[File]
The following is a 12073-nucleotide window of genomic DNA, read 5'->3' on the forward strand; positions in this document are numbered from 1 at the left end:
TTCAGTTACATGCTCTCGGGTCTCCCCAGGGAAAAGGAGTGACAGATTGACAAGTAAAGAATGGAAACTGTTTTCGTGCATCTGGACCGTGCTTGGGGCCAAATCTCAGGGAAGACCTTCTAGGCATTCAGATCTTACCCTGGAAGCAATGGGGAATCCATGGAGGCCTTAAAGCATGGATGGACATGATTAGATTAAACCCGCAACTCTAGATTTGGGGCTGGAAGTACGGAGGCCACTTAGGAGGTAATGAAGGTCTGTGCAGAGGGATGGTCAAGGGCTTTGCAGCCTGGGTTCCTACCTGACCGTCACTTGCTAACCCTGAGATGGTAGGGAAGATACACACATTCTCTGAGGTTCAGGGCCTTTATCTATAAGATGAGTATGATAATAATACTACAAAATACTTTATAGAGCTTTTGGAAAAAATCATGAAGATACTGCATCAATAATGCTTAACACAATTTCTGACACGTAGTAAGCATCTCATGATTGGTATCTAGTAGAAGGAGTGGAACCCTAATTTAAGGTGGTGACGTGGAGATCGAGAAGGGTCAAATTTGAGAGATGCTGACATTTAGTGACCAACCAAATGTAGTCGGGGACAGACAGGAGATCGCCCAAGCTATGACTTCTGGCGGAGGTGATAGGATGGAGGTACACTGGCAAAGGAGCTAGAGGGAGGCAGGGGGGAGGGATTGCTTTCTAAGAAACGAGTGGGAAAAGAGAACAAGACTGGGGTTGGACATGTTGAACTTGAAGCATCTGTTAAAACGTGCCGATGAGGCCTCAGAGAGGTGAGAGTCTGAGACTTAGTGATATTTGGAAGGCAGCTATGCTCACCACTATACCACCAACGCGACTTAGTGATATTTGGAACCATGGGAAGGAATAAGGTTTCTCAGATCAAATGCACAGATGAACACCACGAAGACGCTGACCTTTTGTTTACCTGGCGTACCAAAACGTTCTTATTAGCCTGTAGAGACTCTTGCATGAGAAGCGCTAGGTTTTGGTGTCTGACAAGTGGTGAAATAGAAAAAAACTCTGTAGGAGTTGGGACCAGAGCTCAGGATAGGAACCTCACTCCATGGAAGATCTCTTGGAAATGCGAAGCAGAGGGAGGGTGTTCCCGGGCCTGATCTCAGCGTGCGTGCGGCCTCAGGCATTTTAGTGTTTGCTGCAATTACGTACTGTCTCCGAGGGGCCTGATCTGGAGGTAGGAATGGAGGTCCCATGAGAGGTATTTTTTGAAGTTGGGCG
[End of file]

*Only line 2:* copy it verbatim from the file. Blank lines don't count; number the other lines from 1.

TTCAGTTACATGCTCTCGGGTCTCCCCAGGGAAAAGGAGTGACAGATTGACAAGTAAAGAATGGAAACTGTTTTCGTGCATCTGGACCGTGCTTGGGGCCAAATCTCAGGGAAGACCTTCTAGGCATTCAGATCTTACCCTGGAAGCAATGGGGAATCCATGGAGGCCTTAAAGCATGGATGGACATGATTAGATTAAACCCGCAACTCTAGATTTGGGGCTGGAAGTACGGAGGCCACTTAGGAGGTAATGAAGGTCTGTGCAGAGGGATGGTCAAGGGCTTTGCAGCCTGGGTTCCTACCTGACCGTCACTTGCTAACCCTGAGATGGTAGGGAAGATACACACATTCTCTGAGGTTCAGGGCCTTTATCTATAAGATGAGTATGATAATAATACTACAAAATACTTTATAGAGCTTTTGGAAAAAATCATGAAGATACTGCATCAATAATGCTTAACACAATTTCTGACACGTAGTAAGCATCTCATGATTGGTATCTAGTAGAAGGAGTGGAACCCTAATTTAAGGTGGTGACGTGGAGATCGAGAAGGGTCAAATTTGAGAGATGCTGACATTTAGTGACCAACCAAATGTAGTCGGGGACAGACAGGAGATCGCCCAAGCTATGACTTCTGGCGGAGGTGATAGGATGGAGGTACACTGGCAAAGGAGCTAGAGGGAGGCAGGGGGGAGGGATTGCTTTCTAAGAAACGAGTGGGAAAAGAGAACAAGACTGGGGTTGGACATGTTGAACTTGAAGCATCTGTTAAAACGTGCCGATGAGGCCTCAGAGAGGTGAGAGTCTGAGACTTAGTGATATTTGGAAGGCAGCTATGCTCACCACTATACCACCAACGCGACTTAGTGATATTTGGAACCATGGGAAGGAATAAGGTTTCTCAGATCAAATGCACAGATGAACACCACGAAGACGCTGACCTTTTGTTTACCTGGCGTACCAAAACGTTCTTATTAGCCTGTAGAGACTCTTGCATGAGAAGCGCTAGGTTTTGGTGTCTGACAAGTGGTGAAATAGAAAAAAACTCTGTAGGAGTTGGGACCAGAGCTCAGGATAGGAACCTCACTCCATGGAAGATCTCTTGGAAATGCGAAGCAGAGGGAGGGTGTTCCCGGGCCTGATCTCAGCGTGCGTGCGGCCTCAGGCATTTTAGTGTTTGCTGCAATTACGTACTGTCTCCGAGGGGCCTGATCTGGAGGTAGGAATGGAGGTCCCATGAGAGGTATTTTTTGAAGTTGGGCG